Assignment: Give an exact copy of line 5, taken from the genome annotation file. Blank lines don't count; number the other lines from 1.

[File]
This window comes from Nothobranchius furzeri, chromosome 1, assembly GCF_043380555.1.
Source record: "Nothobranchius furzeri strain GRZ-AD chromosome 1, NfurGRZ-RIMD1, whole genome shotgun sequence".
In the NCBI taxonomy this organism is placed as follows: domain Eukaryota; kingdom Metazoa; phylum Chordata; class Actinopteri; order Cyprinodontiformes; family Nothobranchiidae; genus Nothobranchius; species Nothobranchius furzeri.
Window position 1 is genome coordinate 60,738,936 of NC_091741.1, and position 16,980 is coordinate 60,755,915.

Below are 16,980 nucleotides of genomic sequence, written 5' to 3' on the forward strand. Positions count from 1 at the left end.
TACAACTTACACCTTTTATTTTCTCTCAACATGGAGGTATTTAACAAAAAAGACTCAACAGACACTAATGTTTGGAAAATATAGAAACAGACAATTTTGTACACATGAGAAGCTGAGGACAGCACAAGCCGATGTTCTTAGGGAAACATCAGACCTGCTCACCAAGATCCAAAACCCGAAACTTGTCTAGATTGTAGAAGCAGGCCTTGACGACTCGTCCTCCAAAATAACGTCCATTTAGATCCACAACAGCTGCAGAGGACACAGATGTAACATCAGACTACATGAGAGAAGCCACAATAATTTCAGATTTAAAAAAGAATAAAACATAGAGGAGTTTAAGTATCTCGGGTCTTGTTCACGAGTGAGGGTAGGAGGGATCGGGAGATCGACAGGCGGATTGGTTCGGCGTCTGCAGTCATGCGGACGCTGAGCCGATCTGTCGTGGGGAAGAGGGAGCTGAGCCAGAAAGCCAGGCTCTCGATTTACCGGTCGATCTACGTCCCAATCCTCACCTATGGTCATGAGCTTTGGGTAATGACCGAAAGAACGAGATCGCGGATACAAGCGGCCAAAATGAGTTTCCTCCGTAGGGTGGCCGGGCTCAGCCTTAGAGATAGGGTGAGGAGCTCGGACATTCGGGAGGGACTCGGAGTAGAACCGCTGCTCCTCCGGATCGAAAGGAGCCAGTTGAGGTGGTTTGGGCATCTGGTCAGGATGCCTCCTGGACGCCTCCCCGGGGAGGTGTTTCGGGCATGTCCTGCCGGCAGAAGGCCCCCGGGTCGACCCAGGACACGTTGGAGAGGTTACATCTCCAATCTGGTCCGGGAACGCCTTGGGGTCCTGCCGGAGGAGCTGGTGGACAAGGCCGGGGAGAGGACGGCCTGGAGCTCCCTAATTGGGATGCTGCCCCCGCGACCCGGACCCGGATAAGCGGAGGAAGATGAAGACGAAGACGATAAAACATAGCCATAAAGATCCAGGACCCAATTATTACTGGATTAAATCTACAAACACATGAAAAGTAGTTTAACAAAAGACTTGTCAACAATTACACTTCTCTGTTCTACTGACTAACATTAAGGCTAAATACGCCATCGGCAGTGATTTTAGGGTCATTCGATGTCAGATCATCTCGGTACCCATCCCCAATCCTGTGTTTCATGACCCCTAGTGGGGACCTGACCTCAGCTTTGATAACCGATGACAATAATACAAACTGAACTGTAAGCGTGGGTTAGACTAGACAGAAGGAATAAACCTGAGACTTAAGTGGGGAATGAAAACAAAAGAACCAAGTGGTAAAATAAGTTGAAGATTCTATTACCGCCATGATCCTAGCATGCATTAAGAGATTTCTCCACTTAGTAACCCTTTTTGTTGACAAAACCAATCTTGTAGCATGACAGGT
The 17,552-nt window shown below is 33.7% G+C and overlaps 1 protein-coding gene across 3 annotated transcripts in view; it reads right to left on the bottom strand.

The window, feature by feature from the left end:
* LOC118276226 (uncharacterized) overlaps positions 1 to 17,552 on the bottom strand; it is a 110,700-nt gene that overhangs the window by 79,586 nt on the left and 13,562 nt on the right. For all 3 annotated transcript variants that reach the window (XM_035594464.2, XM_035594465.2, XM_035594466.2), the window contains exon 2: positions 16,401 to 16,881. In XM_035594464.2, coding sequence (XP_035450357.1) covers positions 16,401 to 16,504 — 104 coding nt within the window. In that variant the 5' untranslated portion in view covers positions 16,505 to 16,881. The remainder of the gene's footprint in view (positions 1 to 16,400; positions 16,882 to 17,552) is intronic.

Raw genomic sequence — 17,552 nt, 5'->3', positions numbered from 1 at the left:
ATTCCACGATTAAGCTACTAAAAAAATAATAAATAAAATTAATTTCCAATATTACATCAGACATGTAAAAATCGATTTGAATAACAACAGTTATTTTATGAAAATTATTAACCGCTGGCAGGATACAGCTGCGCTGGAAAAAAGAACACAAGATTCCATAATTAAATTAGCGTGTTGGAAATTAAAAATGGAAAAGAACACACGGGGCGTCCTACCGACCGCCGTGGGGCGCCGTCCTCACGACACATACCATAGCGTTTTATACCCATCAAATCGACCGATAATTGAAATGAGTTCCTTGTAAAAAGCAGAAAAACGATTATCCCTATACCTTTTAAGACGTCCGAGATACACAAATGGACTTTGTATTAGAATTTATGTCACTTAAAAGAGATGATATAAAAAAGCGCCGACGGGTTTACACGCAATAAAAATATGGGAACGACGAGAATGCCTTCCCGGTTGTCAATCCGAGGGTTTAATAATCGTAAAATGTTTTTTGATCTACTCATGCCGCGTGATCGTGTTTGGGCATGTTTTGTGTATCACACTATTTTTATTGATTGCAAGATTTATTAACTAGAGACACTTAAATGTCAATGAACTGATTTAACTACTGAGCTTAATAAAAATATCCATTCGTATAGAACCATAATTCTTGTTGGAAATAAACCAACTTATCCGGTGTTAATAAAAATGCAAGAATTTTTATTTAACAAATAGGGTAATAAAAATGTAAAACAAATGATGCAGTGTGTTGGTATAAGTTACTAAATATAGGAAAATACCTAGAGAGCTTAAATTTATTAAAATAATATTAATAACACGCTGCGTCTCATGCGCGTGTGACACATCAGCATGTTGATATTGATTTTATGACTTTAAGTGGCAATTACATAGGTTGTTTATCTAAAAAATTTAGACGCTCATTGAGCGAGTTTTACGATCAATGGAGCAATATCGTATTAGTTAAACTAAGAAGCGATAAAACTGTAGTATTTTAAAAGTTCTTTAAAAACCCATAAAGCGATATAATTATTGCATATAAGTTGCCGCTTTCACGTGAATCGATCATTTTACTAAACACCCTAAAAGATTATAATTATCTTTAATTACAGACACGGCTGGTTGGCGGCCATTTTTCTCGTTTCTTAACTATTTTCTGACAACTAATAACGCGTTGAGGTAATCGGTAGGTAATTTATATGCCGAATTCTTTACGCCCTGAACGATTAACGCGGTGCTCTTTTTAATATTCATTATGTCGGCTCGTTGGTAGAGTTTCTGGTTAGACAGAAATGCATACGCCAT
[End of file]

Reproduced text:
Below are 16,980 nucleotides of genomic sequence, written 5' to 3' on the forward strand. Positions count from 1 at the left end.